linuxdsp
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Choice is a good thing, each of these different plugins has their own 'style' - sonically and graphically, and so 'competition' often just comes down to choosing the right plugin for the particular job that needs doing. Of course, I know which ones I prefer.. :)

tbonedude
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Just downloaded the new multiband comp, and all I can say is WOW. It sounds and looks (but most importantly SOUNDS) great! But, would it be possible to add functionality so that channels can be individually soloed out? I feel that it would be a useful function to add, but I also must say that I have tried a few multiband comp plugins (in windowz and linux), and yours sounds the best to me (for what its worth). Thanks again!

PS. I can't wait to see the day you release an LV2 multiband harmonic exciter!

linuxdsp
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@tbonedude: Thanks, I'm really glad you like it, I agree about the solo buttons, I thought about that while I was testing it, but in the end they didn't get in (this time around) because I didn't want to clutter the interface too much. As with all these things, it will probably get a 'refresh' at some point in the future - but I wanted to get this version out into the big wide world and see what the reaction to it was first. For what its worth, I think I've found an improvement that should further reduce the amount of CPU the compressor channels use and I'm going to start experimenting with an alternative type of cross-over section (this is a very important part, this design uses twin 24dB per Octave Linkwitz-Riley filters which ensure that the phase alignment of the filters is correct so they sum back together flat when there is no gain in the compressor, however I'm going to try a more gentle 1st order crossover similar to the passive networks used in some analogue multibands, and see how that sounds - then there's linear phase, FIR etc etc so there may be several different versions of this compressor available eventually) there will probably be a mono version too at some point, but as I see this more as a mastering compressor I did the stereo version first.

mcgruff
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Hi

Was trying out MBC2 and thought I'd leave some feedback.

USE 1: Acoustic guitar with a bit of a boomy thump on the second G (I think that's called a wolf tone?). Seems to work quite well for this. I'd agree it would be useful to have stereo and mono options in the future. Sometimes you want to record an instrument stereo, sometimes mono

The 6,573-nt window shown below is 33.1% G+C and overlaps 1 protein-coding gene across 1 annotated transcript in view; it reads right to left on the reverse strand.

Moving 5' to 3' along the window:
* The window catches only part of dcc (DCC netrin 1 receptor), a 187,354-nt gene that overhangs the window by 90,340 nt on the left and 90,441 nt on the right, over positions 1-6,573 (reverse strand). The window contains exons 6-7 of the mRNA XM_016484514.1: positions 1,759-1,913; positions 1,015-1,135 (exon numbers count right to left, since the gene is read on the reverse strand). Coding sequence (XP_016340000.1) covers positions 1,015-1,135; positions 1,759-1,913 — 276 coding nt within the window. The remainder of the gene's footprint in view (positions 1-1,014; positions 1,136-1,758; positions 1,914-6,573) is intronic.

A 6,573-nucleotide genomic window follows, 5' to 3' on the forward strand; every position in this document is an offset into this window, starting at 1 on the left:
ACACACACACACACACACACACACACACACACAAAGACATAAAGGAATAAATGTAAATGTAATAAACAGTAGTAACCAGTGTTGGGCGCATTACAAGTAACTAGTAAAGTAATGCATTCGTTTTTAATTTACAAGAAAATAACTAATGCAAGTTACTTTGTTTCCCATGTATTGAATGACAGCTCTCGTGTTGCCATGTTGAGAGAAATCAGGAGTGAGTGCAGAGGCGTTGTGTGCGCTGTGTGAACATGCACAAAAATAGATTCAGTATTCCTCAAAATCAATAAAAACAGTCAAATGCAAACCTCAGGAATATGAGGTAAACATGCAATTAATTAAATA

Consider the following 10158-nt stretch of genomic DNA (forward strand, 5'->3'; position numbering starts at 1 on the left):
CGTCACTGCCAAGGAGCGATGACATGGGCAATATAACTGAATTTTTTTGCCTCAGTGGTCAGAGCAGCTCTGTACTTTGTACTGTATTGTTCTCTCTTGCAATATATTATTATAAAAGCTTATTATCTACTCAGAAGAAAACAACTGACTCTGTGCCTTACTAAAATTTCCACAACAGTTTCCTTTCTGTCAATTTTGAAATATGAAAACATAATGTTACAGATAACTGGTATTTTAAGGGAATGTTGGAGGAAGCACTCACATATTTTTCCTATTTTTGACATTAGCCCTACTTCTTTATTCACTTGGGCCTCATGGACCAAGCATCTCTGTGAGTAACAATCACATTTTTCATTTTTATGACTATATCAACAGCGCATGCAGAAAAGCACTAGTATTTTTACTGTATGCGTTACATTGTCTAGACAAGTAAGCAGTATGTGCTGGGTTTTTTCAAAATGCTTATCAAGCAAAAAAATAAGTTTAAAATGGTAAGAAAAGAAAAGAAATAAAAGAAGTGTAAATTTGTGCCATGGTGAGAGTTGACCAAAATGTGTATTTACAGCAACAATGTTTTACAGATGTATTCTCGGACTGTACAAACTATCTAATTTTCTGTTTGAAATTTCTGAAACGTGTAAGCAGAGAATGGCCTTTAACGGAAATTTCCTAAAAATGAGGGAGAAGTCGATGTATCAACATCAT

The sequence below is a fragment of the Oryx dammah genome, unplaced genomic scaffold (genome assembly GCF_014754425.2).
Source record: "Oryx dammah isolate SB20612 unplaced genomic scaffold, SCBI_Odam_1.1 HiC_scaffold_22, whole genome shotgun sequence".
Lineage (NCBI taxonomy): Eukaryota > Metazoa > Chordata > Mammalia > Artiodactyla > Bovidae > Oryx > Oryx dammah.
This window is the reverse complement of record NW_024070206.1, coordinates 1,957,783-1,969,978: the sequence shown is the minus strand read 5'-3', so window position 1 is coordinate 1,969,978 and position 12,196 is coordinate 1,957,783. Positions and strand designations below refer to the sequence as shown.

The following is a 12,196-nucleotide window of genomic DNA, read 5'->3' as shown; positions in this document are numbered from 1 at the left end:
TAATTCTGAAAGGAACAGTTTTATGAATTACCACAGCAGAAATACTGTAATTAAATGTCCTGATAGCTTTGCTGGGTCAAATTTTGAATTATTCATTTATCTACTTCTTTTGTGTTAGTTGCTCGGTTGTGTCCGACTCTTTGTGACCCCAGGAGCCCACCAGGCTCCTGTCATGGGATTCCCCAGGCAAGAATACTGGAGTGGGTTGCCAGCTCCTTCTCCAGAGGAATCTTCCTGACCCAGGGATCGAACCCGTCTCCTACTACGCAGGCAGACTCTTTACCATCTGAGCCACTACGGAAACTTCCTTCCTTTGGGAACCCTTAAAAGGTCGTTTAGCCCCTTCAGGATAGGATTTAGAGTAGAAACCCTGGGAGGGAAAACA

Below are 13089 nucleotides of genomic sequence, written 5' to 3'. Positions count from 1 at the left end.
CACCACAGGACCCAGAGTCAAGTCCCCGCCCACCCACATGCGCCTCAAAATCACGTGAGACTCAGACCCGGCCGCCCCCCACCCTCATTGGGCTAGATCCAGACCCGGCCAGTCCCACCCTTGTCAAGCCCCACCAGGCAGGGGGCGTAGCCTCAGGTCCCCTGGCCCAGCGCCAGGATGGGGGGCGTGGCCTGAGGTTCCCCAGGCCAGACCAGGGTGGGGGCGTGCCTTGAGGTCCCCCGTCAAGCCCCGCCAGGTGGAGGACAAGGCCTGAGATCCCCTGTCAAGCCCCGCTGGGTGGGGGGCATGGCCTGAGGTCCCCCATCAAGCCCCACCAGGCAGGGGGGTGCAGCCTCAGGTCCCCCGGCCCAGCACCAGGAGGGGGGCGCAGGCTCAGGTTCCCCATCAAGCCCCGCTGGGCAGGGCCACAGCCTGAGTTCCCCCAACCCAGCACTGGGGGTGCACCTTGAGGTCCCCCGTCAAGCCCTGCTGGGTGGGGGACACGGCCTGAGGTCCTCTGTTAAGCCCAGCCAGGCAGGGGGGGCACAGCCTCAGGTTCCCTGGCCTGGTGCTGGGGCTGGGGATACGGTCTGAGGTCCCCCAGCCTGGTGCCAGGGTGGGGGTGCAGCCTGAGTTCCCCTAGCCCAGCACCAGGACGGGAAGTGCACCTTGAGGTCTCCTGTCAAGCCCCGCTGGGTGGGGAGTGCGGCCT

I'll second the idea of solo buttons, if that's possible. I used the the 4 in and 4 out level controls to tune in to my problem frequency band but obviously a solo toggle would make that a little easier.

USE 2: simple band-splitting

The uniquely useful feature of a multi-band compressor is the band-splitting. How feasible is it to have an option of 4 outs, one for each band? That allows users to add any kind of processing they can dream up, not just compression. For example, if you were adding reverb to a mix you might try excluding the bottom end to keep it tight. Flange/chorus on just the top band of an acoustic guitar might add some subtle sparkle to an otherwise "pure" guitar tone.

linuxdsp
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@mcgruff: Thanks for the information -

USE1: This probably illustrates an ideal use for a multiband compressor, in effect you are using it as a dynamic EQ (which is another way of describing it) and I'm glad it proved useful. Stereo and Mono options can be provided in future. When it was designed it was assumed it would mainly be used for mastering across a final (stereo) mix, but this illustrates perfectly why these assumptions are not always valid in the real world. With the JACK versions of the plugin (which you can use via an insert in ardour) it is possible to use it mono or stereo just by routing the mono signal to both inputs - though this will use more DSP than a mono version would.

Solo buttons - again, perfectly valid suggestion, and of course technically possible, it was just a design decision that the individual bands could be switched in and out, and that would suffice. They could be added at a later date, but I can't give a definite commitent to when that may happen.

USE2: Band splitting, again, perfectly valid, but in this case probably easier to implement on the JACK versions since each band could have its own JACK port whereas for LV2 there can be some issues regarding plugins that have more inputs / outputs than the available insert points in the signal path e.g Ardour will probably throw a fit if you try and insert a plugin with more than two outputs into a stereo track, and I'm not aware that there is (or necessarily should be) any way to provide for this - especially given than we have JACK to provide a very flexible routing solution.